Branka Jurca

Branka Jurca (detail). Legacy of Branka Jurca, Ivan Potrč Library Ptuj

Born in 1914 in Kopriva; died on 6 March 1999 in Ljubljana. Author of much-loved children’s and young-adult books, editor of children’s journal Ciciban, and writer of – until recently – significantly underappreciated adult literature.

Branka Jurca was a prolific writer, publicist, and author of children’s and young-adult fiction. She lived and worked in Maribor and Ljubljana, but kept returning to her home village throughout her life. Official records show that she was born on 24 May 1914, but her mother always insisted that she was actually born a month earlier, on 27 April. She attributed the mistake to Kopriva parish priest, who supposedly recorded the wrong date in the register. Branka Jurca was of a playful and cheerful disposition, which is why this anecdote became the subject of many a joke. Even when old and trying to get used to living with a pacemaker, she claimed that, as she was born twice, she would also have to die twice – her heart would just keep going tick-tock, tick-tock.

After 1938, she began publishing in literary journals; her early short fiction is mainly concerned with social themes. Jurca drew from the injustices witnessed in her local environment: poverty, social inequality, and violation of women’s dignity. She is considered the first female proponent of Social Realism in former Yugoslavia. Because of her sensitivity to the plight of ordinary people, she is today regarded as one of the best representatives of this literary movement.

Following the German occupation of Maribor in 1941, Jurca moved to Ljubljana. There, she joined the resistance, but shortly after the beginning of war she was interned in the Italian camp Gonars and eventually moved to German Ravensbrück. In the aftermath of war, Jurca published the novel Pod bičem (1945), which depicted the horrors of concentration camps; despite this, she never talked about her experience in everyday life. Instead, we have the testimony of her fellow inmates. Their accounts tell us that even under the hardest of circumstances Branka Jurca knew how to keep her spirits up and encourage her fellow sufferers. After the deprivations she suffered as a child during World War I and the unspeakable suffering of camp life, Jurca had reason to be proud of her hardiness and courage. “Grasp the nettle,” she would say, with an old adage referring to the name of her village (the Slovenian word kopriva translates as “nettle”).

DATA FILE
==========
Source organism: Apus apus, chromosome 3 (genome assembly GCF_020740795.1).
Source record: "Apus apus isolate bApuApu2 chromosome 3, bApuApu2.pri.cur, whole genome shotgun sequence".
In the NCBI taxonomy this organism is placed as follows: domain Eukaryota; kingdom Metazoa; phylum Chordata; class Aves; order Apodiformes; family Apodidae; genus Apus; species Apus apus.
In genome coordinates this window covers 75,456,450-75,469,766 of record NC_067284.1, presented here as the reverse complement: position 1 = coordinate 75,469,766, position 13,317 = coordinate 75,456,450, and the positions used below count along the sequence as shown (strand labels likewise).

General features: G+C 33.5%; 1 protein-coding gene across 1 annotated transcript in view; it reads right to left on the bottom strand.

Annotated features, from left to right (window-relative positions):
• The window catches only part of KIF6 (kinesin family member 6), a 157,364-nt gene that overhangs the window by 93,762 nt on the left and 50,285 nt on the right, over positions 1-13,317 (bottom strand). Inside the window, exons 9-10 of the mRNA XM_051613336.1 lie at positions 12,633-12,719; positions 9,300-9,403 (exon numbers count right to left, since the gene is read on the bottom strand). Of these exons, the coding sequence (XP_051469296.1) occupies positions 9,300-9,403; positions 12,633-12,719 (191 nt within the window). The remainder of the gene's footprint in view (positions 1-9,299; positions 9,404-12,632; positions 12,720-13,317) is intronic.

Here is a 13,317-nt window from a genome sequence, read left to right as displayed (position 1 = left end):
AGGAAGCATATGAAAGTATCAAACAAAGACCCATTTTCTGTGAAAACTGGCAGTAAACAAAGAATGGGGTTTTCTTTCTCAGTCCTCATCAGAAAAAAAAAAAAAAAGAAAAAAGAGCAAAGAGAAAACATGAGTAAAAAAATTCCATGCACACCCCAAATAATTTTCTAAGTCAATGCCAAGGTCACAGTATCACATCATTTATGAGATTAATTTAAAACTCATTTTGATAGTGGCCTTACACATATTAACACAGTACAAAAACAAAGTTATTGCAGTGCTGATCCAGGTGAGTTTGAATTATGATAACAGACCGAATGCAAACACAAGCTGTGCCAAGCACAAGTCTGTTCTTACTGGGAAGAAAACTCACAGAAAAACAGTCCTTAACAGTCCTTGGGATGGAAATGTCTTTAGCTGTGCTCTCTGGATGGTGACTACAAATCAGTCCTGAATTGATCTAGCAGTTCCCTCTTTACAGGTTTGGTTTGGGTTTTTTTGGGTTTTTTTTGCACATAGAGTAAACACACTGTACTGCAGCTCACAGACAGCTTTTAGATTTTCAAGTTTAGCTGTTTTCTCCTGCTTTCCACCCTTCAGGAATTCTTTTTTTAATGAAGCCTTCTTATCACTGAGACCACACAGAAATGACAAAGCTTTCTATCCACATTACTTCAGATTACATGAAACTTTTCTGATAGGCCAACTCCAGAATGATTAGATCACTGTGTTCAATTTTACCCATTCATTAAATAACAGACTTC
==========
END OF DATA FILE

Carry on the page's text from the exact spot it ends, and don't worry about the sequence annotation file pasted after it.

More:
Jurca’s writing flourished after the war. Her works were regularly published in literary journals. Since this could not provide her with a living, she also kept teaching. In 1958, she published Stekleni grad, a collection of novellas addressing the socially precarious lives of women, psychological conflict between the sexes, and moral dilemmas. Despite her many publications, it took half a century before her fiction was given due critical and literary historical recognition. It was first critically evaluated by Jožica Čeh Steger with her selection of Jurca’s short fiction, Pot v svobodo (2014), which is also available in braille.

Branka Jurca described her hardiness and courage with an old saying: “Grasp the nettle.”

After the critical neglect of Stekleni grad, Branka Jurca gave her full attention to writing and editing for children and youth. Generations of children have enthusiastically read her stories, fairy tales, and novels. Her novel Ko zorijo jagode, about a girl caught in the whirlwind of adolescent drama, is today considered a classic of young-adult literature. It served as the basis of a popular teen film made in 1978. Branka Jurca wrote more than 35 young-adult stories, novels, vignettes, fairy tales and children’s picture books. Some of her works have been reprinted more than 30 times; several have been translated into Czech, Slovak, Russian, Hungarian, German, and languages of former Yugoslavia.

Despite her rich output, Branka Jurca was never admitted into the national literary canon. However, she has been canonised in her own way in the Karst, where the locals are proud of “their” Branka. Their respect is evidenced by literary events and Branka Jurca memorial footpath, which they hope will lead to a culturally and spiritually enriched future. If you walk Branka’s path and listen well, you may well hear a faint tick-tock, tick-tock coming from the thicket of wild berries and the Karst stone. 

Branka Jurca’s Birthplace

On the centenary of Branka Jurca’s birth, a memorial plaque was unveiled at her birthplace in Kopriva, which is also known as Tišler’s house. A plaque was also placed on her father’s birthplace in nearby Brje pri Koprivi; the two houses are connected with a memorial footpath, Pot Branke Jurca (1.5 km). The gravel path is not suitable for individuals with limited mobility.